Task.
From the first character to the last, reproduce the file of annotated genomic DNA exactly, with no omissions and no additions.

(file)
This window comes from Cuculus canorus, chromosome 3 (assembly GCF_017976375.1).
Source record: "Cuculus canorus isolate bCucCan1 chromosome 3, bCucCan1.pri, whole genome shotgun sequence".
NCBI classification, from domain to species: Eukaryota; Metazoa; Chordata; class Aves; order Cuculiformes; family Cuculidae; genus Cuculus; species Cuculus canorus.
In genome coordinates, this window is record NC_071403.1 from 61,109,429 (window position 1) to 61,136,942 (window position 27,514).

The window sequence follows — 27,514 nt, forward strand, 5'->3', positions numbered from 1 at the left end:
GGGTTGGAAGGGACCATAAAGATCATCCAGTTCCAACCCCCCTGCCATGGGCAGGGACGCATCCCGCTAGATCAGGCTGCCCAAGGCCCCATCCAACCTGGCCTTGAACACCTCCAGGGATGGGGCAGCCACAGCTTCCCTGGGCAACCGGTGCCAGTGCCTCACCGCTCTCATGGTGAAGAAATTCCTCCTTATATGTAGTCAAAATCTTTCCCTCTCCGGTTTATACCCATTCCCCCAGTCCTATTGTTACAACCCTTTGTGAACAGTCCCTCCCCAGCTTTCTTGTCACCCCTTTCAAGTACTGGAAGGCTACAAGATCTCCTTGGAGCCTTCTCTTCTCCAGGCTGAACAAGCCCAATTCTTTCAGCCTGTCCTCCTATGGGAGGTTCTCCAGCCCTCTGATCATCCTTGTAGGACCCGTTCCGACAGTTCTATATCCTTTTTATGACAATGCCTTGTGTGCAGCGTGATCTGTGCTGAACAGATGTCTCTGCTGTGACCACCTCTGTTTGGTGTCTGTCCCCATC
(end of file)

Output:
This window comes from Cuculus canorus, chromosome 3 (assembly GCF_017976375.1).
Source record: "Cuculus canorus isolate bCucCan1 chromosome 3, bCucCan1.pri, whole genome shotgun sequence".
NCBI classification, from domain to species: Eukaryota; Metazoa; Chordata; class Aves; order Cuculiformes; family Cuculidae; genus Cuculus; species Cuculus canorus.
In genome coordinates, this window is record NC_071403.1 from 61,109,429 (window position 1) to 61,136,942 (window position 27,514).

The window sequence follows — 27,514 nt, forward strand, 5'->3', positions numbered from 1 at the left end:
GGGTTGGAAGGGACCATAAAGATCATCCAGTTCCAACCCCCCTGCCATGGGCAGGGACGCATCCCGCTAGATCAGGCTGCCCAAGGCCCCATCCAACCTGGCCTTGAACACCTCCAGGGATGGGGCAGCCACAGCTTCCCTGGGCAACCGGTGCCAGTGCCTCACCGCTCTCATGGTGAAGAAATTCCTCCTTATATGTAGTCAAAATCTTTCCCTCTCCGGTTTATACCCATTCCCCCAGTCCTATTGTTACAACCCTTTGTGAACAGTCCCTCCCCAGCTTTCTTGTCACCCCTTTCAAGTACTGGAAGGCTACAAGATCTCCTTGGAGCCTTCTCTTCTCCAGGCTGAACAAGCCCAATTCTTTCAGCCTGTCCTCCTATGGGAGGTTCTCCAGCCCTCTGATCATCCTTGTAGGACCCGTTCCGACAGTTCTATATCCTTTTTATGACAATGCCTTGTGTGCAGCGTGATCTGTGCTGAACAGATGTCTCTGCTGTGACCACCTCTGTTTGGTGTCTGTCCCCATC